I'm not mad at Sweet Nurse for being wrong. She made an educated assumption. Sweet nurse looked really sorry and authentically sad when she pulled what felt like her whole arm out of me to say that I was actually dilated 2-3cm and my fluid sac was leaking. That pesky, leaky fluid sac was actually the THING I felt coming out to begin with. It had flopped down, been exposed to bacteria, then sucked back up before I knew what was happening. Stupid, stupid fluid sac. It would have been nice to have had another instant of hopeful confusion before I knew. But something way back in my brain, where I keep fragmented bits of text from countless hours on the internet, extracted some pregnancy article on early labor and I knew that all those symptoms together are irreversible. I knew that I was going to give birth very soon, and that my baby girl was going to die.

    I don't know, I guess I've read things or watched movies or heard stories told about those terrible, tunnel-vision moments.  I wish I was a good writer who could describe it in a meaningful way.  I wish I was a terrible writer who never had this story to tell. I know the sobbing was instantaneous and the rage. I felt my body so acutely, lying heavy in that bed in a puddle, and I hated it (the first flash of a disdain for my own flesh that I'm still fighting today.) I saw my husband start to cry. I felt my baby moving, spurred into waking by the stress and the prodding. I felt like clawing my own skin off. After a few minutes someone had the sense to take the monitor off my belly and Georgia's heartbeat was gone. What I felt then and for weeks after, and for a few moments every day since, was total failure. I had one real responsibility, one job, to keep Georgia safely inside me. To nourish and protect and hold her inside until she was prepared to join our family. And I failed. Not actively and not on purpose. I failed arbitrarily, for no reason. No one to blame and no good reason to hate myself. Like anyone ever needed a good reason.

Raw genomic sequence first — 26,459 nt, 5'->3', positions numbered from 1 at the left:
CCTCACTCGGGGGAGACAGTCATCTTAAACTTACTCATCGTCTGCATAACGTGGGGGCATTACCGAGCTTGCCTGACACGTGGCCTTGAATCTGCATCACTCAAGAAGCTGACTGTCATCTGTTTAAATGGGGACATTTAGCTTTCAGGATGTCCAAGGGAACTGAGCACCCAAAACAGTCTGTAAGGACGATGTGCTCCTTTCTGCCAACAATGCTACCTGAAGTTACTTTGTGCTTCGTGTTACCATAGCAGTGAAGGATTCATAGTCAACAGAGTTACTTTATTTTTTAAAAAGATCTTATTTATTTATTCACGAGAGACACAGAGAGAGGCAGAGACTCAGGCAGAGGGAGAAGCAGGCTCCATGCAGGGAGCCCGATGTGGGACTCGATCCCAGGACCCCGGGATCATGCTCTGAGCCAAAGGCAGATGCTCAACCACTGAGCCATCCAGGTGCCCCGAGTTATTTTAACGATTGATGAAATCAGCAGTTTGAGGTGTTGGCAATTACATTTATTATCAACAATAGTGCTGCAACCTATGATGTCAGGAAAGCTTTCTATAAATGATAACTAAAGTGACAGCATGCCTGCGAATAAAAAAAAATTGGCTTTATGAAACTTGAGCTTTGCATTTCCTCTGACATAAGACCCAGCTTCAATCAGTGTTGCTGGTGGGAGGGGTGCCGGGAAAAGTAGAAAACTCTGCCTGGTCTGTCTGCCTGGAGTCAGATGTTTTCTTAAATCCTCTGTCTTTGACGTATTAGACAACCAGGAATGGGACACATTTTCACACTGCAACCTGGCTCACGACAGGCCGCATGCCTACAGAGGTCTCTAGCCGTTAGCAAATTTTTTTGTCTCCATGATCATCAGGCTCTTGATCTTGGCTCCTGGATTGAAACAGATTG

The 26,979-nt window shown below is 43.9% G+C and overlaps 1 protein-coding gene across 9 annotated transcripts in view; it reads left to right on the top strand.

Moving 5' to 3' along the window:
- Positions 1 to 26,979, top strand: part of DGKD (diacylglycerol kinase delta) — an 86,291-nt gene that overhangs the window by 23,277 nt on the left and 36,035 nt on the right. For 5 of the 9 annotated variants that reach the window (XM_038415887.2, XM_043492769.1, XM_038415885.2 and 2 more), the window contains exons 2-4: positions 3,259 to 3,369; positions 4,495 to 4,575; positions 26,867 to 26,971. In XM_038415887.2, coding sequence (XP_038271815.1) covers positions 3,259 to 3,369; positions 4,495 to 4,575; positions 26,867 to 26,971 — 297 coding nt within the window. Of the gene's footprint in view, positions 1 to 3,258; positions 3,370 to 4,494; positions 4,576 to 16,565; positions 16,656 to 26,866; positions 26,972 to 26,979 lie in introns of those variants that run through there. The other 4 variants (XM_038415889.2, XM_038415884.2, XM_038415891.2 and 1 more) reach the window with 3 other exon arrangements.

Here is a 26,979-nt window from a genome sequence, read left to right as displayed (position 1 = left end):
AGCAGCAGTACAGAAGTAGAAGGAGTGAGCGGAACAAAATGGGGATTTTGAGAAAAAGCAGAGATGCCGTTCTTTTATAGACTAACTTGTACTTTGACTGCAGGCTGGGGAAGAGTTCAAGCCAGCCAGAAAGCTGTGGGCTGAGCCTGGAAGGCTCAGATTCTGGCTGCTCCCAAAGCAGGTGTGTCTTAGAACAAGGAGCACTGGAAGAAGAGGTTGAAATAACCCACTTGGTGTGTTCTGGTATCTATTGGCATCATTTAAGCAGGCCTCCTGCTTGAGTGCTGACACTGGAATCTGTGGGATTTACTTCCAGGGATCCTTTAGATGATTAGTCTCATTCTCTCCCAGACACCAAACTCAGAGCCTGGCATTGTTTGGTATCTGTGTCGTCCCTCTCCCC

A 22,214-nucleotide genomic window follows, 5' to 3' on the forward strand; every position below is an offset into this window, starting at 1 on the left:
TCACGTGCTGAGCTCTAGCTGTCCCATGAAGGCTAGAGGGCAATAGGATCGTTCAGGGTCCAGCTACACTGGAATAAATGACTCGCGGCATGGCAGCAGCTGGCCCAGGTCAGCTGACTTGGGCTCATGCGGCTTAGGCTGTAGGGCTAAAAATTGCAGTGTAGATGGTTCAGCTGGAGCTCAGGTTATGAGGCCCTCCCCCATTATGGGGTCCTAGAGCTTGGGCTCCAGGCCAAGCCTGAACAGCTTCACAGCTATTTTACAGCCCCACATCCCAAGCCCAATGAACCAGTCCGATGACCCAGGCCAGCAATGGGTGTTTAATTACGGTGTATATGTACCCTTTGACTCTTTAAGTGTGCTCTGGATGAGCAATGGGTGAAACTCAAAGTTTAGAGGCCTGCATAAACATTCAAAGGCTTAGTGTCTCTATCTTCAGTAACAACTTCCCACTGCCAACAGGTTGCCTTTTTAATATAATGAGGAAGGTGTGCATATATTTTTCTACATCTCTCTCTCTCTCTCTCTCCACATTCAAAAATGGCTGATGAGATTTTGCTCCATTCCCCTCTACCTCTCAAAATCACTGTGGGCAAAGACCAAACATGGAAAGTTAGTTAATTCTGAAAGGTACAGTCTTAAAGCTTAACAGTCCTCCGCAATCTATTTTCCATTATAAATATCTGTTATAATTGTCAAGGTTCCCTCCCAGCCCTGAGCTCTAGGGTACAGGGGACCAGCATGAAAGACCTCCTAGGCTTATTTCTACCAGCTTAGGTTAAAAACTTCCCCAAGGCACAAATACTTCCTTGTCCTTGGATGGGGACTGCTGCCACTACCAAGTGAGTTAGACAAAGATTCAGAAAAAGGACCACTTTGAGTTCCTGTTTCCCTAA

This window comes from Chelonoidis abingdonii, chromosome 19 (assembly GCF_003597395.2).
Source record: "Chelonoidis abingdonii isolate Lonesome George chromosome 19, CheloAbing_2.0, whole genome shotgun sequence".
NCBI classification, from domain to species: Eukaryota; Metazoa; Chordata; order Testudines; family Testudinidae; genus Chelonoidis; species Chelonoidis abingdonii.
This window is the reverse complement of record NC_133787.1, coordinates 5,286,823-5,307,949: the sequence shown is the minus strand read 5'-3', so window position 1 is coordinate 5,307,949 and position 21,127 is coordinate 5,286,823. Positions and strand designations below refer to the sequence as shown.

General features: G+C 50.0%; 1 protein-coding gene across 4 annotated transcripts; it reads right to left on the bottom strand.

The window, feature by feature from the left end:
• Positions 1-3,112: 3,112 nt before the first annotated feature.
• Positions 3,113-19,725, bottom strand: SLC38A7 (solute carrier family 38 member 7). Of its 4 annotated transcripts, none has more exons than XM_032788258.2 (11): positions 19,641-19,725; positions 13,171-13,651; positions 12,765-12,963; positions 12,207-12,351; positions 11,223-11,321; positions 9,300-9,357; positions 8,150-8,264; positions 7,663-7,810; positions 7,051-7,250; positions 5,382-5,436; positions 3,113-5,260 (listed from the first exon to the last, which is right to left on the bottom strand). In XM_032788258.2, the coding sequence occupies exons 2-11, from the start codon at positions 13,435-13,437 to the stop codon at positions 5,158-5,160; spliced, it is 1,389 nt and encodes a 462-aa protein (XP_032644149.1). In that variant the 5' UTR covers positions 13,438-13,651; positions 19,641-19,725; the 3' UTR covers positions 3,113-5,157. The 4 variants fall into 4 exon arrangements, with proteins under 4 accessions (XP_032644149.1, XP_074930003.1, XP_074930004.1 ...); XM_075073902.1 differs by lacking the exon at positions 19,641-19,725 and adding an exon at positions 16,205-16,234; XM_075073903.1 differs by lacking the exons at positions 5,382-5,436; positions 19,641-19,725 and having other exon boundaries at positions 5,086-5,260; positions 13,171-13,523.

I knew she was in there, stretching out, kicking around, with no way to know what was coming at her. I knew she trusted me and I wondered if she'd be scared when she broke out into the light with no lungs, no warmth, no womb.

     Then there is all this... mess, in between. The prolonged discussion about taking an ambulance or driving ourselves to the other hospital where my OBGYN was waiting, the bag of mega-pads and hospital panties I got as a parting gift, the surreal drive over and the more surreal waiting room where I sat, painlessly laboring, clutching my pad-bag, in the room with other expectant moms and swaddled infants. I remember feeling like they were all incredibly insensitive with their healthy babies and ripe belly bumps. My husband held my hand and kissed my shoulder as I got my second elbow deep examination in as many hours. I left a puddle of blood on the table, dripping onto the floor, when I left in a wheelchair to be admitted to the maternity ward. My room was the last room left and the biggest, right next to the wards expansion zone where a construction crew drilled and hammered so hard the nurses and I yelled back and forth all the necessary information. They taped a yellow flower to our door to let staff and visitors know who we were. Do not smile and say congratulations to the people in this room. A pretty corsage marking a sort of quarantine.

     If you add in the fact that labor probably started the night before I went to the hospital, I was in it for three days. That is three times as long as I labored with my Avery, 8 years ago. The answer is no, the cruel joke atmosphere of the whole weekend never stopped escalating. For the first 48 hours I felt nothing but the bubbly tickle of Georgia tossing and turning, each roll reminding me that she was fine in there, where she was and couldn't stay. No contractions at all while they gave me dose after dose of medicine to speed up the process. I remained firmly stuck in just enough labor to be devastating, but not enough to see an end to the torture. I remember feeling like maybe it was a mistake. I was obviously fine and maybe if they just let me lie there for six to eight more weeks with my legs crossed she'd build those robust lungs I knew she was working on and we'd be fine! But to their credit no one gave me any reason to be hopeful. So we chatted idly about the talking heads on VH1 and Dave kept me in crackers and juice while we waited. I was encouraged to get up and walk around the ward, which after one quick stroll we realized was a terrible idea. Have you ever been in a maternity ward? It's all black and white photos of newborns and families bringing giant bouquets to day one parents. Then there is that giant picture window you can stroll by to gawk at the brand new, living babies. It's emotional Fallujah out there. I stayed inside my room after that.